Robert Dunshee came from New Hampshire in 1787. He first located in the southern part of the town, but soon after removed to a part of the late Morgan estate, on the flats, where he erected a two-story house. Here he carried on the business of a saddler and harness-maker several years, then sold his
Henry McLaughlin, who figured extensively in the early transactions of the settlers, was born in Ireland, and came to America with Burgoyne, serving as drummer boy, and remaining with the army till it marched from Ticonderoga. For a few years following he engaged in teaching school at Williamstown, Mass. He married Mary Dunton, of Dorset,
Robert Holley, a native of New London, Conn., came from Hebron, N. Y., in 1795, and located on the east side of the highway, nearly opposite the place now owned by Joel Barlow. In 1808 he removed to the village, where he kept a public house several years. He served the town as constable and
The first permanent settlement was not begun in the present town of Bristol till the summer of 1786, twenty-four years after the charter was granted. John Willard and the others who formed the committee we have previously spoken of were prosceuting the duties devolving upon them here, in 1785, about a mile west of Bristol
Captain Noble Munson, born in Westfield, Mass., in 1770, located upon the farm now owned by Elexice St. George. He was in the battle of Plattsburgh, and served the town for many years as selectman, representative, etc.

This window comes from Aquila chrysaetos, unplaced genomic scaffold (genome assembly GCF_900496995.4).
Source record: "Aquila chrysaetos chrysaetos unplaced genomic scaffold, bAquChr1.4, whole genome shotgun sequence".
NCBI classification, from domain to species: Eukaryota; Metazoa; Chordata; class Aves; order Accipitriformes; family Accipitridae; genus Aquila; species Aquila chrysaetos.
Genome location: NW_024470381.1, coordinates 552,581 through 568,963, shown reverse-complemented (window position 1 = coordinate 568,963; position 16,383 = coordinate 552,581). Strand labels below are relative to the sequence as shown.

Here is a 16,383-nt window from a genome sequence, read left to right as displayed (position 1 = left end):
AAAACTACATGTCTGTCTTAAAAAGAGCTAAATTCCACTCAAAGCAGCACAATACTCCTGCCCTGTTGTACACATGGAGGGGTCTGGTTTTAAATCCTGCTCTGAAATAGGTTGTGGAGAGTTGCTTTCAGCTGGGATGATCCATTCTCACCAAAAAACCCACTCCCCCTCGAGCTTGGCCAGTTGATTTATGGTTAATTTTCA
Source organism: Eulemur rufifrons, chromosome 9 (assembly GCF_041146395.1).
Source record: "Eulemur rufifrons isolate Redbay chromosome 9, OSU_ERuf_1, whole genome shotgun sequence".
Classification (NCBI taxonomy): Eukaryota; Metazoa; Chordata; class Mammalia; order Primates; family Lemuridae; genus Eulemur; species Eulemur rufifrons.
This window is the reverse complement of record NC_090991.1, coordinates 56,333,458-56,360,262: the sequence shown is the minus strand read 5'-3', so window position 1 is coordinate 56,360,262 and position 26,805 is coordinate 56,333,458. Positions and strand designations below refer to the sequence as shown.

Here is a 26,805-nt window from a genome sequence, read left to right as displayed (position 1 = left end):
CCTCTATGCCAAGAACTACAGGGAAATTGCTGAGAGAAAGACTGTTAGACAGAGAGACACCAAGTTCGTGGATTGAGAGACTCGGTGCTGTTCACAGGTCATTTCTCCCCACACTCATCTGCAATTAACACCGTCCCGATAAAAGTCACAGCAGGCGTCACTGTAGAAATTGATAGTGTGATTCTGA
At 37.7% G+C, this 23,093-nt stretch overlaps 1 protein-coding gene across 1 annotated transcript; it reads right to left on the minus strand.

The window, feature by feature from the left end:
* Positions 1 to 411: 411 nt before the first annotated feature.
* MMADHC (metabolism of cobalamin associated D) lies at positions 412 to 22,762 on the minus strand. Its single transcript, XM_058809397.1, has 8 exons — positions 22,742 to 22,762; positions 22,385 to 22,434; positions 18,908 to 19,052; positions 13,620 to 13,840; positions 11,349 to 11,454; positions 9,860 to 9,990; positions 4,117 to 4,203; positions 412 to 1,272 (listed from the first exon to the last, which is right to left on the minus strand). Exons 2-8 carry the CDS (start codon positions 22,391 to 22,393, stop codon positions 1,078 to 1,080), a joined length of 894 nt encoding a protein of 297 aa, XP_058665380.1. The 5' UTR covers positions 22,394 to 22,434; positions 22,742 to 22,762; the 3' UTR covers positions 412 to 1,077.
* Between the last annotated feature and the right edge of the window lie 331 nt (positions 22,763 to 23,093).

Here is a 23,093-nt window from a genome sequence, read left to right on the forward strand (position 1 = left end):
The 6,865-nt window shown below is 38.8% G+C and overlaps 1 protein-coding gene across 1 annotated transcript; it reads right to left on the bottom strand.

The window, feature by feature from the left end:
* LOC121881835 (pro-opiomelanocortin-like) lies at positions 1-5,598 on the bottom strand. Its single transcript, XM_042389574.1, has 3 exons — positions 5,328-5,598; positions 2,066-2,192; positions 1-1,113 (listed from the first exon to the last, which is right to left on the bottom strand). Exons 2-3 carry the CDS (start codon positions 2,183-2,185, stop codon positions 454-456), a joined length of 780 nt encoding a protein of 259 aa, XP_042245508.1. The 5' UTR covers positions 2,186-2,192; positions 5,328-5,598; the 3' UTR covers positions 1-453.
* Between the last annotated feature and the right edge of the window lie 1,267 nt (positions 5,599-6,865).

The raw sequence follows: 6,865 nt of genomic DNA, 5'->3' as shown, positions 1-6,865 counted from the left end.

Benjamin Griswold came with his family to the town from the State of New York in 1787, locating on Bristol Flats, upon a part of the late Morgan estate. He remained only a few years, when he removed to Cambridge, Vt. His son Horace was the second child born in the township.
The present board of officers for the town is as follows: E. M. Kent, clerk; H. C. Munsill, treasurer; H. S. Sumner, W. R. Peake, and P. W. Chase, selectmen; E. S. Farr, constable; A. D. Searls, superintendent of schools; W. W. Needham, N. J. Hill, and C. W. Norton, listers; R. A. Young, overseer
The following figures from the tables of the United States census reports show the population of the town to have fluctuated little, but rather to have been steadily increasing since the taking of the first census in 1791: 1791, 211; 1800, 665; 1810, 1,179; 1820, 1,051; 1830, 1,274; 1840, 1,233; 1850, 1,344; 1860, 1,355; 1870,
Bristol village occupies a commanding site upon an elevated plain- about one hundred and twenty feet above the bed of New Haven River, just after that stream leaves the wild ravine known as “The Notch.” Lying thus at the very base of Hogback Mountain, with South Mountain on the southeast, fine examples of the picturesque
A post-office was first established in Bristol in 1803, with Thaddeus McLaughlin postmaster. The office was located in the first brick building erected in the town, by the father of Thaddeus, Henry McLaughlin, in 1800, and located about a mile west of the present village. Previous to this the mail matter for Bristol, consisting of